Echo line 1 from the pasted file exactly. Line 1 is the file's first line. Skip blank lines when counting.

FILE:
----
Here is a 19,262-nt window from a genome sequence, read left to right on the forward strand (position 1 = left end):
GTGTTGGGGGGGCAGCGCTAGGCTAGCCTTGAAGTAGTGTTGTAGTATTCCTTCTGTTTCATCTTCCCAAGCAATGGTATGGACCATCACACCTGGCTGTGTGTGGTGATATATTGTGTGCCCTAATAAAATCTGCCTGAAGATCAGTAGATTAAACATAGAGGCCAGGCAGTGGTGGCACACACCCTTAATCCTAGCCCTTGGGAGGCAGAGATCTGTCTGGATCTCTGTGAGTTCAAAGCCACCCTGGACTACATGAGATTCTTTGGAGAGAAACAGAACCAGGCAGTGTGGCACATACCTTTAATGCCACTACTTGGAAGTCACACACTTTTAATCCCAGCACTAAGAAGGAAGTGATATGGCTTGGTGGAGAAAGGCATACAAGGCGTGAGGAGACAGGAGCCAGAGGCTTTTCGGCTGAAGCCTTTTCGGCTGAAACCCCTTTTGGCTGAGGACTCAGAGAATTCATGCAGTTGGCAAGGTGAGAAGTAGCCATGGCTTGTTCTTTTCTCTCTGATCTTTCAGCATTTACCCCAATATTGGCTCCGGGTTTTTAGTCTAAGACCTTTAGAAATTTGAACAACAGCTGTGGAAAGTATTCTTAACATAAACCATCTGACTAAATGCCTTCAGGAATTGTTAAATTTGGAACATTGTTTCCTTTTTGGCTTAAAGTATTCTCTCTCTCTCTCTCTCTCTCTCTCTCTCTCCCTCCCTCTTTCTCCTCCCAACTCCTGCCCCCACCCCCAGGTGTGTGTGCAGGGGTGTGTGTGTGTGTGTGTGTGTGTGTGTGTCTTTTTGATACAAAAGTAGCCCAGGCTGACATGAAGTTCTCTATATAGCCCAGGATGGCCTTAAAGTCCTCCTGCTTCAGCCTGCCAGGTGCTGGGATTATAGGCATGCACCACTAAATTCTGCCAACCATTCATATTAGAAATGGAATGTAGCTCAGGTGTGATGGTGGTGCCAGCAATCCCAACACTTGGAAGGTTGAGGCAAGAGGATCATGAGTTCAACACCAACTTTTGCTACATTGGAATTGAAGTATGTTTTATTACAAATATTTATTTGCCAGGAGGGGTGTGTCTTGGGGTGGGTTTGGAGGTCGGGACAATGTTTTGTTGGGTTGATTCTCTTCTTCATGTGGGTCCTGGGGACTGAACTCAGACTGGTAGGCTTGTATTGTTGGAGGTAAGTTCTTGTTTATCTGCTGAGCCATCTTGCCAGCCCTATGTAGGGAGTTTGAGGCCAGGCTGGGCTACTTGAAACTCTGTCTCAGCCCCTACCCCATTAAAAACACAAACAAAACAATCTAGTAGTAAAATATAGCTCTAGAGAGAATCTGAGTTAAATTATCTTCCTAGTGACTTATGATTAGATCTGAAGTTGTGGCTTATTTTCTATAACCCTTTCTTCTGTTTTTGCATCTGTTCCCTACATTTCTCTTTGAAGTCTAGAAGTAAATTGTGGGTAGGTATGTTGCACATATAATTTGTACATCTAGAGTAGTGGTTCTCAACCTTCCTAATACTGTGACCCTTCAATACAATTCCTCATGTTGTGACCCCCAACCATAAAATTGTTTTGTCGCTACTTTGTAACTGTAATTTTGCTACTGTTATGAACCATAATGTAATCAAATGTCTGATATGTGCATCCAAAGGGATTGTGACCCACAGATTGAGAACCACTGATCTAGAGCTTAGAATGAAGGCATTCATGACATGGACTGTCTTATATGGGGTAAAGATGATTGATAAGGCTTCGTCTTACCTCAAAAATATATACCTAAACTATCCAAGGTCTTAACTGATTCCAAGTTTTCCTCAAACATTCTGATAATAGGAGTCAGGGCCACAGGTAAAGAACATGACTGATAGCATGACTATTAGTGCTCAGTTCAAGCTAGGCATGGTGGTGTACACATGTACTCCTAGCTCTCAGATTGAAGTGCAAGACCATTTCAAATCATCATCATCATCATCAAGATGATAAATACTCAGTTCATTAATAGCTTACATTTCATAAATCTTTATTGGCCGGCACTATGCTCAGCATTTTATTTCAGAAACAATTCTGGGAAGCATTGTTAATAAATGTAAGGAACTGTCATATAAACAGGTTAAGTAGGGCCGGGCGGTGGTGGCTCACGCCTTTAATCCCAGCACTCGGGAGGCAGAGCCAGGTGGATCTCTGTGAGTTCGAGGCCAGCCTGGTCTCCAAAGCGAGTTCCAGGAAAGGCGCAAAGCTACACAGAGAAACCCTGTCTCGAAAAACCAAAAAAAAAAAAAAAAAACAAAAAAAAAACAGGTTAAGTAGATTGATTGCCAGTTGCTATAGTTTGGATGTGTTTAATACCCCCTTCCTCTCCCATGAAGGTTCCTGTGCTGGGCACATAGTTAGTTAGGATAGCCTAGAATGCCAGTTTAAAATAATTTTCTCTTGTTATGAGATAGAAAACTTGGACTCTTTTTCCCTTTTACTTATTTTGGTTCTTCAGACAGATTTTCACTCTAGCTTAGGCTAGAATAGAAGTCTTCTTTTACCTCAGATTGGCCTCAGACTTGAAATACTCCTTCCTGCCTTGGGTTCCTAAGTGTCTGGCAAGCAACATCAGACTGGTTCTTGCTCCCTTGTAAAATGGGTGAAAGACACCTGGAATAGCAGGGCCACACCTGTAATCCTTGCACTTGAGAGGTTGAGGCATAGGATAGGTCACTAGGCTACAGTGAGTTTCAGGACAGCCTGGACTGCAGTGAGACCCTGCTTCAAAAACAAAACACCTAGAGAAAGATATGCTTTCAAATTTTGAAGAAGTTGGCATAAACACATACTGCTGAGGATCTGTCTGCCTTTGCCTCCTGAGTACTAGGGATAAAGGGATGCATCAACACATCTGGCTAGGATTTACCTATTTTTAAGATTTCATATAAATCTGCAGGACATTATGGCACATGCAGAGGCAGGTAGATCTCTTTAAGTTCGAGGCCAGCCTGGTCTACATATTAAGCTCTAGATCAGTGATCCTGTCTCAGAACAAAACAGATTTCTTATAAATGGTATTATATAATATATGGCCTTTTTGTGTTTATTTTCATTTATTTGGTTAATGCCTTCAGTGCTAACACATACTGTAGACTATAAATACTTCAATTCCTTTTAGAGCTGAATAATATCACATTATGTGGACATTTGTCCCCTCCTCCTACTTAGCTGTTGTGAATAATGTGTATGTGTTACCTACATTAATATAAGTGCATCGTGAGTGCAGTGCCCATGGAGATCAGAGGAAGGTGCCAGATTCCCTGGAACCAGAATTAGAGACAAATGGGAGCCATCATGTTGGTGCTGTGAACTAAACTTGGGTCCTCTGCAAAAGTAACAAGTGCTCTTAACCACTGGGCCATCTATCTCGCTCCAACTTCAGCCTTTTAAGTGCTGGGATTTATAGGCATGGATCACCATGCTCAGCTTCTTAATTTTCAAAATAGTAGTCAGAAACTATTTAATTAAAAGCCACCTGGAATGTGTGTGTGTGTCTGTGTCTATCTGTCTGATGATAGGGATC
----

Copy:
Here is a 19,262-nt window from a genome sequence, read left to right on the forward strand (position 1 = left end):